Southbury Training School

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Southbury Training School
Lenore H. Davidson Building at the Southbury Training School.png
Lenore H. Davidson Building, the administrative building at the Southbury Training School that also houses a location of the CT State Employees Credit Union.
Southbury Training School is located in Connecticut
Southbury Training School
Southbury Training School is located in the US
Southbury Training School
Location 1484 S. Britain Rd., Southbury, Connecticut
Coordinates 41°27′49″N 73°16′23″W / 41.46361°N 73.27306°W / 41.46361; -73.27306Coordinates: 41°27′49″N 73°16′23″W / 41.46361°N 73.27306°W / 41.46361; -73.27306
Built 1940
Architect Salmon, Edwin A.; et al.
Architectural style Colonial Revival
NRHP reference # 92000368[1]
Added to NRHP May 1, 1992
Sara Crawford Hall, a building no longer in use
Southbury Training School Greenhouse, overview of the building

Southbury Training School is a large residential facility in the towns of Southbury and Roxbury, Connecticut. It was built in the 1930s as a large state-funded and state-operated residential and habilitative facility for adults with intellectual disabilities. It consists of 125 buildings situated on a campus of 1,600 acres (6.5 km2). It independently operates its own power, heat, sewage treatment, water, laundry, fire, ambulance, public safety, building maintenance, transportation and dietary services. It is run by the Connecticut Department of Developmental Services.[2] The facility is listed as an historic district on the National Register of Historic Places.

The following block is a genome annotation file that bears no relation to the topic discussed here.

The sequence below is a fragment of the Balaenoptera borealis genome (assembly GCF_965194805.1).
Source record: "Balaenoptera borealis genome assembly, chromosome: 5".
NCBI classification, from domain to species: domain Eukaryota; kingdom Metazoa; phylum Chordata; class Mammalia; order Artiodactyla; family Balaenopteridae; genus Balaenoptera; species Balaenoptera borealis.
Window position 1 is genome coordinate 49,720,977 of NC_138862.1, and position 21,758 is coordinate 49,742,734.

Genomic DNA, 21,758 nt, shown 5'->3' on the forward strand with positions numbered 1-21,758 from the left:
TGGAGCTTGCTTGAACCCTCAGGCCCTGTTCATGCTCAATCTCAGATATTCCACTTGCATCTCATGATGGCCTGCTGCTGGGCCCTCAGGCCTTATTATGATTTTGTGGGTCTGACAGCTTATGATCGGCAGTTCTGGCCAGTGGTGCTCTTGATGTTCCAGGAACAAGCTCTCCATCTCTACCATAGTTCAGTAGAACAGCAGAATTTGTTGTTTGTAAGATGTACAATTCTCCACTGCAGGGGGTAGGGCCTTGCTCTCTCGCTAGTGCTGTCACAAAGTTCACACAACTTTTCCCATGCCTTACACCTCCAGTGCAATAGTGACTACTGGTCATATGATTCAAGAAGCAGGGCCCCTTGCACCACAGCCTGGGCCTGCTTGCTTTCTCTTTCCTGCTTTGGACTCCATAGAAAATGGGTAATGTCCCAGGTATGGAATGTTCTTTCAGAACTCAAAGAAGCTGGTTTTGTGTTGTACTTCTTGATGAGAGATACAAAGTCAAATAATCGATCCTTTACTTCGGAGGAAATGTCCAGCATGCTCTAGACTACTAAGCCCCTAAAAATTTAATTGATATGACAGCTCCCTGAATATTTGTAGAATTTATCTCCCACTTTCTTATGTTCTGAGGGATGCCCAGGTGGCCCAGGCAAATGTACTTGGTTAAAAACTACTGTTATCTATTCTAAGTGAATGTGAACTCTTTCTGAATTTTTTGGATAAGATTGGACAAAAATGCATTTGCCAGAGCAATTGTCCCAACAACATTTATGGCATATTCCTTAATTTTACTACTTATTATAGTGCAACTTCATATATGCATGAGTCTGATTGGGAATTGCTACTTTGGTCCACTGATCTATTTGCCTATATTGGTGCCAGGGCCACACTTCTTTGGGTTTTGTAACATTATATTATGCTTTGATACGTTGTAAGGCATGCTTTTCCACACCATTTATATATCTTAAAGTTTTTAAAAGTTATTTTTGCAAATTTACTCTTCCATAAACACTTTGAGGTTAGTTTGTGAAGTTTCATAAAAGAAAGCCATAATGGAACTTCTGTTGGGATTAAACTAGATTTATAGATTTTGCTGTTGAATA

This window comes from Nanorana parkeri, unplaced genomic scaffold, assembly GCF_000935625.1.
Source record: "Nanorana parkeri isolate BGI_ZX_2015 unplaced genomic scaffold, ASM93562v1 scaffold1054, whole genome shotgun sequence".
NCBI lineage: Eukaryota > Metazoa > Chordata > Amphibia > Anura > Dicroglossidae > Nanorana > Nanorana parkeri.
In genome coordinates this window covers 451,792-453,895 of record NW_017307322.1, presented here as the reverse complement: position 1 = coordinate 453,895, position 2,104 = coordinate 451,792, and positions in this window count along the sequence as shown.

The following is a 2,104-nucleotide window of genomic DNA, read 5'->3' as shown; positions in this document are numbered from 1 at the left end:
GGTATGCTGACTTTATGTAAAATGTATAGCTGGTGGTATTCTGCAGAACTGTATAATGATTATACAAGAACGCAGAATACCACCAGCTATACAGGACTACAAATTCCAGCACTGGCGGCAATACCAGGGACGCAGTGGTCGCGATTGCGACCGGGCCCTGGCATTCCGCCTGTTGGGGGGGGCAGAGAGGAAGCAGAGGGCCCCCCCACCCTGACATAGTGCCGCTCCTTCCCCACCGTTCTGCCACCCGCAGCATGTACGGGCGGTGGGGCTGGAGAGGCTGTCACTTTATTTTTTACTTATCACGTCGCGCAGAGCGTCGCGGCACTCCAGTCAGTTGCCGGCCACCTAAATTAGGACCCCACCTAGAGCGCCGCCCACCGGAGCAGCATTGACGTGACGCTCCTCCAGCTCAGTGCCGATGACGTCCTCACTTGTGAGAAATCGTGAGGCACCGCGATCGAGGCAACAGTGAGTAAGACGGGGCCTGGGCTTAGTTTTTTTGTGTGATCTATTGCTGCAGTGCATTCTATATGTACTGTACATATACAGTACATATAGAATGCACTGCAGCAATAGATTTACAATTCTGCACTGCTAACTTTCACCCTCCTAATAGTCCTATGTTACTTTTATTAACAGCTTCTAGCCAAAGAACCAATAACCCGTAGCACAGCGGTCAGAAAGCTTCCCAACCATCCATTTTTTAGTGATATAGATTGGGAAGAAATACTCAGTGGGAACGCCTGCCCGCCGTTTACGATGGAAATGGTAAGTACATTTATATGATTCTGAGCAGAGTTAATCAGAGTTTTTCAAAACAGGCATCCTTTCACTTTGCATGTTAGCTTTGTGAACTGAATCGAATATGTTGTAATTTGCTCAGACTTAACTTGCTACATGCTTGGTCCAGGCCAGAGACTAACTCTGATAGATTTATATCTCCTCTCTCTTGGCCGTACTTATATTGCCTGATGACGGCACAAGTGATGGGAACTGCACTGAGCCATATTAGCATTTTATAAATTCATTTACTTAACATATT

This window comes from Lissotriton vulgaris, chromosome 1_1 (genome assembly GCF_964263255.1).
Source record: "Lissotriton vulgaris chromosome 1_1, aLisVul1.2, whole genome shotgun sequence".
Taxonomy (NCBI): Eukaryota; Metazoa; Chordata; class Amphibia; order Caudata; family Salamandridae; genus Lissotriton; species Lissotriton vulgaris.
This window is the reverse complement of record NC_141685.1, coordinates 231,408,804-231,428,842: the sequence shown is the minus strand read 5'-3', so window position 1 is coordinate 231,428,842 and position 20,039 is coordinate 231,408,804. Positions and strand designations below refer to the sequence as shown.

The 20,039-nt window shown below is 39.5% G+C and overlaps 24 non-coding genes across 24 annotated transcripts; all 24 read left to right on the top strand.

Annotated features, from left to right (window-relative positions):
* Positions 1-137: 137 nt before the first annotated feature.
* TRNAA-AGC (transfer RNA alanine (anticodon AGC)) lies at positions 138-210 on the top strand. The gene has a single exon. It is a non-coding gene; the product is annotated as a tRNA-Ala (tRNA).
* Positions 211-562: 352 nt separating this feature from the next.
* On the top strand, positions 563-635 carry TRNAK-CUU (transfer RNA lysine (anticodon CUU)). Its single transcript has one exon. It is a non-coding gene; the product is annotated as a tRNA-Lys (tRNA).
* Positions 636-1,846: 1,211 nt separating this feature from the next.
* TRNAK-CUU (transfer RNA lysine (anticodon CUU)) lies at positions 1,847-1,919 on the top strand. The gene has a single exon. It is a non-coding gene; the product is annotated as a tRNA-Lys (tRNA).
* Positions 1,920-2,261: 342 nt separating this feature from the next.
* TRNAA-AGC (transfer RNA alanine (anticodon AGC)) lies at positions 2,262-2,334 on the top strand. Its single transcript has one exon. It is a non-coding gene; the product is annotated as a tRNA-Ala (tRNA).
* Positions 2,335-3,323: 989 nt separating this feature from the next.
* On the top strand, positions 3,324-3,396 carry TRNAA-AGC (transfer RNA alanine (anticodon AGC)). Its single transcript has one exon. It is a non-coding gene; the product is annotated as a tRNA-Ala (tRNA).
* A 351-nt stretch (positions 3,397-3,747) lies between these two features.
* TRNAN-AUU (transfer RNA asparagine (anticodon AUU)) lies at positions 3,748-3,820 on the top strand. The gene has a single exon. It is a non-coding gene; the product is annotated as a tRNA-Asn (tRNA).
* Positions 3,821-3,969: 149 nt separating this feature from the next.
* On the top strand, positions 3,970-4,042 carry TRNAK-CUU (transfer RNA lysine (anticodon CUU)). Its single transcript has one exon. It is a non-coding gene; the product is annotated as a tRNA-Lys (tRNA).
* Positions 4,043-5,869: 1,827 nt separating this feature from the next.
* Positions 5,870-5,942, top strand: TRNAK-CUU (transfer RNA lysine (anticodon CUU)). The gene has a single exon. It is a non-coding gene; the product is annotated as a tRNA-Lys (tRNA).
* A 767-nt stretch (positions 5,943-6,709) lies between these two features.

Southbury Training School was built in the 1930s as a place to house the intellectually disabled. It is and was self-sufficient from the town of Southbury.[3]

In 1976, John Lennon donated his 1970 Oscar statuette for auction to raise money for the school - it netted $600. It was auctioned again in 1992 for $110,000 with a portion of those proceeds going to the school.

In 1986, admissions to STS were closed. There was a current population of 1,111. The Department of intellectual disabilities was directed to attempt to place residents in group homes and other such settings.

The facility was listed on the National Register of Historic Places in 1992.[1]

In 1997, STS was prohibited from accepting any new residents. STS had 782 residents remaining.

As of 2000, STS maintained a staff of 1,700 people. STS had 696 residents remaining.[3]

As of 2001, STS had 639 residents remaining. The average age was 55, and the average resident had been at STS for 43 years. The State intends to continue decreasing the number of residents through placement in other settings and through the death of residents.[3]


In 1984, the first major lawsuit regarding the conditions at STS was filed by the United States of America against the State of Connecticut. A consent decree settled the suit in 1986, requiring that the State increase the conditions of both the care and the facilities.

In 1996, the United States District Court for the District of New Haven held the State in contempt of the consent decree.[3]

In 1997, an order was issued and a special master appointed to oversee the School.

In 2005, Governor Rell requested the removal of David Ferleger as special master, also using the opportunity to request the removal of special masters as a whole.[2]

Without granting the state a hearing, the federal court rejected the state’s request to end Mr. Ferleger’s work for the court as special master. “As a federally appointed "special master," Ferleger is responsible for making sure Connecticut complies with a 10-year-old U.S. Department of Justice order to improve conditions at the facility for the mentally retarded. In her ruling, Burns said that the state "pointed to nothing" in Ferleger's execution of his duties over the past eight years to suggest they were deficient. Hartford Courant, “Ruling Keeps Monitor on Job: State Loses Bid to Remove Training School ‘Special Master’” Colin Poitras, December 15, 2005 [1] [2]